The Ligeti Quartet's verve and brilliance made for yet another absorbing concert as part of the University of Sheffield's concert series.
As the quartet's name implies, it is devoted to modern music and the concert opened with Béla Bartók's Fourth String Quartet, an influence on Ligeti's own efforts in the genre. It is probably the most aggressively modern of the six he wrote, having a range of extended techniques and only one slow movement.
There was a real muscularity to the group's sound throughout, beginning with the first movement, which sets the tone with its acerbic harmonies and rhythmic drive. After the athletic prestissimo, the nocturnal middle movement was delightfully eerie and mysterious.
So blazing was the allegro molto that it almost eclipsed the memory of the charming novelty of the preceding pizzicato-only dance.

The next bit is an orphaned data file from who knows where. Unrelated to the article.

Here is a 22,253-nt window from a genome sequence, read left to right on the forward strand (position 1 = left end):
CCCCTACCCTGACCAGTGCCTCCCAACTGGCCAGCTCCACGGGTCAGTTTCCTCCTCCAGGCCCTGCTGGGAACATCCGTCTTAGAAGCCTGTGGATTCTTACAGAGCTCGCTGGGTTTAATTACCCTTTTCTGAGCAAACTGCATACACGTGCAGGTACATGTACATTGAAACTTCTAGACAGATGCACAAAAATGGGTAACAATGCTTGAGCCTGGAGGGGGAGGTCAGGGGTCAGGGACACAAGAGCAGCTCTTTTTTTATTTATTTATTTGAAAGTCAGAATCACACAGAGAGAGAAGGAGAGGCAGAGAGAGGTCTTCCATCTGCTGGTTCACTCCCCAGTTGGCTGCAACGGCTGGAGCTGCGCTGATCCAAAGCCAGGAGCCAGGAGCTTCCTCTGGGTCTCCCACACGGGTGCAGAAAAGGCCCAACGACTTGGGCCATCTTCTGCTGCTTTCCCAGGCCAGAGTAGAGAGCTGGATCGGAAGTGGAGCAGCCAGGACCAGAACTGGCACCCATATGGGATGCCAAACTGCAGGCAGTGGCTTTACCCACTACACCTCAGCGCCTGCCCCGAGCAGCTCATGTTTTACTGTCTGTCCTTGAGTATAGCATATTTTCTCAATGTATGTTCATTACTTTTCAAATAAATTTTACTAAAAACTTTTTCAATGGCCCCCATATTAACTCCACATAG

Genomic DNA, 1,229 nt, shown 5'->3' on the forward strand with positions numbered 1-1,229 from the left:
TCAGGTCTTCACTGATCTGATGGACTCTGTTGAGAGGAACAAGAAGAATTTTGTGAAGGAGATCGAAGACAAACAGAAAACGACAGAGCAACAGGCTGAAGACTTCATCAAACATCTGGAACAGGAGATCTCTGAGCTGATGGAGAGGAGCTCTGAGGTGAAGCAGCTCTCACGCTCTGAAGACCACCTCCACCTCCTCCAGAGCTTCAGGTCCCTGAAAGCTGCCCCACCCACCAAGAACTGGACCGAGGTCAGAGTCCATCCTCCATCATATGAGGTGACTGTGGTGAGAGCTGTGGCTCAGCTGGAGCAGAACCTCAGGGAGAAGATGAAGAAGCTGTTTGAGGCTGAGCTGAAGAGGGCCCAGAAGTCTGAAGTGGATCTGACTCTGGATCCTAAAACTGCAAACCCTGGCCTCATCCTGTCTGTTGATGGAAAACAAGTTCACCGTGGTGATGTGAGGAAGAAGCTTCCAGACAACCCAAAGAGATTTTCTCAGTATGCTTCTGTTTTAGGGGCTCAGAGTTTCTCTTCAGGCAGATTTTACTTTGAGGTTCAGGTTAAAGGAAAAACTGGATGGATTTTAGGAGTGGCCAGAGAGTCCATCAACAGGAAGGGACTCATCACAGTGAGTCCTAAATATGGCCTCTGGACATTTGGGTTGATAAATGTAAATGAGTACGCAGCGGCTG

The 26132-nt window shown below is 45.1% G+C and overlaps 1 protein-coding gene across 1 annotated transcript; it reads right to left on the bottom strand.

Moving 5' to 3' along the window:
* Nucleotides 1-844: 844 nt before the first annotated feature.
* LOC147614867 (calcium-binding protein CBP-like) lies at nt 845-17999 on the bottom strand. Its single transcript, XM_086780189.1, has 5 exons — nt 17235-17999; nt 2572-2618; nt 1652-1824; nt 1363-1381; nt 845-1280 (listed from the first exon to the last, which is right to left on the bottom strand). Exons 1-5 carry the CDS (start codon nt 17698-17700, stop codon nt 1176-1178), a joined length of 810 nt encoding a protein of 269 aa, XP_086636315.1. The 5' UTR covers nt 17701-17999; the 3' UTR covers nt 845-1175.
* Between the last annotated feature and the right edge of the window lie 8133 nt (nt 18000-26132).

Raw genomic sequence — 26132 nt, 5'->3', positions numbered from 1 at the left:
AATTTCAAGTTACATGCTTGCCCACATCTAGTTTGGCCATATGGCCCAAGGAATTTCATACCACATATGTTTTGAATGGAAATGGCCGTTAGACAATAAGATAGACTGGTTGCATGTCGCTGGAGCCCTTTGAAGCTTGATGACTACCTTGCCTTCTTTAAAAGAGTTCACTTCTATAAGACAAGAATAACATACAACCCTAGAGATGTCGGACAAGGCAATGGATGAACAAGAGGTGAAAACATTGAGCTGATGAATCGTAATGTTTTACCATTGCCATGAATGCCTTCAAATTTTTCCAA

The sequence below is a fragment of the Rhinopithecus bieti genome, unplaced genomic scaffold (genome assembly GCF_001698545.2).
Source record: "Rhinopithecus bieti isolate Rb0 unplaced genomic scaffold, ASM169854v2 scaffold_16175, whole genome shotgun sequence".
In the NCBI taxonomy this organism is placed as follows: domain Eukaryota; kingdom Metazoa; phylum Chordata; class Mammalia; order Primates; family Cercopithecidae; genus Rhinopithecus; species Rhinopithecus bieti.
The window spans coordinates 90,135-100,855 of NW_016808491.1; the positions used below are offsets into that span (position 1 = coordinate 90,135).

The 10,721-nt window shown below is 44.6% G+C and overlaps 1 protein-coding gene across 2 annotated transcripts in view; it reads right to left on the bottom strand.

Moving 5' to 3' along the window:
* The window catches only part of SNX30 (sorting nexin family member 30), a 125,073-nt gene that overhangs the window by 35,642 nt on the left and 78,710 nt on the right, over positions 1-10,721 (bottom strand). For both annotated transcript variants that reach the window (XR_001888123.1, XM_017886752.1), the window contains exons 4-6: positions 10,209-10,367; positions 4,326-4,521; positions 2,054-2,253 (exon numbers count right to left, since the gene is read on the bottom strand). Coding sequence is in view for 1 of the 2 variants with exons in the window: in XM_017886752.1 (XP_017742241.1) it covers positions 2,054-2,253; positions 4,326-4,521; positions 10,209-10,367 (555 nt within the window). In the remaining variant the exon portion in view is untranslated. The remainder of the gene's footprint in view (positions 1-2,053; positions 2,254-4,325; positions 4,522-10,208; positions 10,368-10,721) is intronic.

George Nicholson's Fourth String Quartet followed. Nicholson's music is most certainly in the modernist camp, and like Bartók's music, there is a concern with maintaining a sense of line, alongside more gestural textures.
I found this work psychologically and structurally complex, each movement building on the last without being straightforwardly linear or sequential. My own preference was for the third movement: a dance-like scherzo which kept one guessing with its rhythmic shifts and frenetic dialogues between the instruments.
Alban Berg's Lyric Suite is perhaps the most exhausting of the pieces in terms of mood, if not technique. The piece is a tempestuous affair, an inspired musical representation of the composer's love affair with Hanna Fuchs-Robettin.
I had described the Lyric Suite before the concert to a friend, as 'full-on' and the quartet's rendition did not disappoint. Incisive and gutsy throughout, the opening movements brimmed with anguish and they found all manner of timbral subtleties in the third movement and, generally, the players were equal to this difficult (yet rewarding) music without ever succumbing to complacency.